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basketballJordan v. Jewel Food, US 7th Cir. (2/19/14)
Communications Law, Constitutional Law, Entertainment & Sports Law

When basketball legend Michael Jordan was inducted into the Naismith Memorial Basketball Hall of Fame in 2009, Sports Illustrated produced a special commemorative issue devoted exclusively to Jordan’s remarkable career. Jewel Foods was offered free advertising space in the issue for agreeing to stock the magazine in its 175 stores. Jewel submitted a full-page ad congratulating Jordan, which ran on the inside back cover of the commemorative issue. To Jordan the ad constituted a misappropriation of his identity for the supermarket chain’s commercial benefit. He sought $5 million in damages, alleging violations of the federal Lanham Act, the Illinois Right of Publicity Act, the Illinois deceptive-practices statute, and the common law of unfair competition. The district court accepted Jewel’s First Amendment defense, that its ad was “noncommercial” speech with full First Amendment protection.  The Seventh Circuit reversed and remanded. Jewel’s ad prominently featured the “Jewel-Osco” logo and marketing slogan, which were creatively and conspicuously linked to Jordan in the text of the ad’s congratulatory message. The ad was a form of image advertising aimed at promoting the Jewel-Osco brand; it was commercial speech and subject to the laws cited by Jordan.

Read More: Michael Jordan wins appeal in lawsuit against Jewel Food Stores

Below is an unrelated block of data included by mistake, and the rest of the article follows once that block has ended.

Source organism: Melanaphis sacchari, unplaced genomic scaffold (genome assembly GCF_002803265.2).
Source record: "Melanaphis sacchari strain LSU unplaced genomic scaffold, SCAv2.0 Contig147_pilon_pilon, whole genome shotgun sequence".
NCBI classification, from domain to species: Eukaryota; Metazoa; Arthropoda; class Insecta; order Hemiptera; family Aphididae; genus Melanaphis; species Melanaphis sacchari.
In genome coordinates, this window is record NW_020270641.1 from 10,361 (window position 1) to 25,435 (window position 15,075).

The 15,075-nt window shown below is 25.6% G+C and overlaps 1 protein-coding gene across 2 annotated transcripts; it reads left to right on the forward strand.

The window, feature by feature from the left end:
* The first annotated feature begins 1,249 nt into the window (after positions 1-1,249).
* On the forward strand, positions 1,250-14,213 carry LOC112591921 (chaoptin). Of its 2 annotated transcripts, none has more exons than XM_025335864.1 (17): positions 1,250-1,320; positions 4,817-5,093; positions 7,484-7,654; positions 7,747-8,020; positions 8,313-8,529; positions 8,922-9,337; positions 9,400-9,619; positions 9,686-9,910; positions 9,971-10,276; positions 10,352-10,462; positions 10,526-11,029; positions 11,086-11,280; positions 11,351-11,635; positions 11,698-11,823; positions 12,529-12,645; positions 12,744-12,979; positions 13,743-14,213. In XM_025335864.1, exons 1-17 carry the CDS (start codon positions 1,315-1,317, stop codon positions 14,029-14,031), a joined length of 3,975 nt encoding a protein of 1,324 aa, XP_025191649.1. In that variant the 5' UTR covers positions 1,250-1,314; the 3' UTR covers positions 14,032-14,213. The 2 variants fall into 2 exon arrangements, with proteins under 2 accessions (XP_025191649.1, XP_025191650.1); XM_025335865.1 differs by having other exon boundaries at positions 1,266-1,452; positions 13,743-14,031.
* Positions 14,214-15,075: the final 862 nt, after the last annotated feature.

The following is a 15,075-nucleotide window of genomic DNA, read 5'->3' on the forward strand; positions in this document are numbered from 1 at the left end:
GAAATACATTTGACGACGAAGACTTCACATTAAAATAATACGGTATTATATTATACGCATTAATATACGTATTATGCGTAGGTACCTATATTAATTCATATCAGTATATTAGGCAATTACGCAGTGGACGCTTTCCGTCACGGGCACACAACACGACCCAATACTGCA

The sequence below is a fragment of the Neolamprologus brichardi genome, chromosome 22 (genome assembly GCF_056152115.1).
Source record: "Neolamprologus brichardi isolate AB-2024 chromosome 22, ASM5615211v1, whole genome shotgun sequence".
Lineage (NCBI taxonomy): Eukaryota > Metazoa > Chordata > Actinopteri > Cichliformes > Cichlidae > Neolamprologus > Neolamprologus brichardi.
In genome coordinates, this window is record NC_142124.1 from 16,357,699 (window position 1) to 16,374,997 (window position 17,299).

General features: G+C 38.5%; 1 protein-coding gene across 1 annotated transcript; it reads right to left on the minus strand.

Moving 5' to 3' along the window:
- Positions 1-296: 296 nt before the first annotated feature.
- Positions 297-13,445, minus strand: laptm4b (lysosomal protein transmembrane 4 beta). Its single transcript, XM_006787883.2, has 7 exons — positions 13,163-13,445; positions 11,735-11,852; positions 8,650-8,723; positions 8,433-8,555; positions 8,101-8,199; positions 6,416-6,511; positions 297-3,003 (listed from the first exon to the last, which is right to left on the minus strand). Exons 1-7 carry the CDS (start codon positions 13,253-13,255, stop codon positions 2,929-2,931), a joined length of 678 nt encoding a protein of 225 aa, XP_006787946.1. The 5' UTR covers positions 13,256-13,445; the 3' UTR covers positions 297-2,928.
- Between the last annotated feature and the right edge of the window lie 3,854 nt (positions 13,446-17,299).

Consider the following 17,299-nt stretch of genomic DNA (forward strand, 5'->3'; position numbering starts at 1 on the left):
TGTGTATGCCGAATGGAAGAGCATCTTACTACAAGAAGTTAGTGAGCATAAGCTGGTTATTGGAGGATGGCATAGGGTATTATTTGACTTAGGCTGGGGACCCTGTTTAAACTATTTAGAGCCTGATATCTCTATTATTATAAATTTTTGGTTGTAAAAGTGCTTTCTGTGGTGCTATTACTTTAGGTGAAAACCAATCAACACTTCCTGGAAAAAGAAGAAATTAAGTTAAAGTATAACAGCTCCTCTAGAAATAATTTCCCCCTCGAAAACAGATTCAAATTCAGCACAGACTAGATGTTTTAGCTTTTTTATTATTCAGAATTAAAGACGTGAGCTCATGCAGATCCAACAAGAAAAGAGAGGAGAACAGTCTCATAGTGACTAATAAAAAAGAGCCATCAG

Ay v. Holder, US 2nd Cir. (2/20/14)
Immigration Law

Petitioner, a Kurdish ethnic and citizen of Turkey, sought review of the BIA’s order affirming the IJ’s denial of asylum, withholding of removal, and protection under the Convention Against Torture (CAT). The IJ concluded that on at least four or five occasions, petitioner gave food and, on at least one occasion, clothing, to individuals whom petitioner knew, or had reason to know, to be members of Kurdish terrorist groups. The BIA adopted the IJ’s findings and legal conclusions. The court found no error in the agency’s factual conclusion that petitioner provided material support to a terrorist organization. However, the court remanded in order to allow the BIA to address a precedential issue: whether the Immigration and Nationality Act, 8 U.S.C. 1182(a)(3)(B)(iv)(VI), should be construed to include a duress exception to the admissibility bar that the Act otherwise established for those who have provided material support to a terrorist organization. Accordingly, the court granted in part, denied in part, and remanded for further proceedings.

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OklahomaHT to Professor Peter Martin who posts in his blog, Citing Legally, the news that, as of January 1, 2014, “sixty years after the Oklahoma Supreme Court designated the West Publishing Company as the ‘official publisher’ of its decisions, it [has] revoked that designation.”  Going forward, the electronic versions of Oklahoma appellate court decisions rendered after January 1st and posted on the State’s Court Network are now deemed “official.”  Read more of Professor Martin’s post here.  Way to go Oklahoma — You’re O-K!

T.S. v. Doe, US 6th Cir. (2/5/14)
Civil Rights, Constitutional Law, Criminal Law, Juvenile Law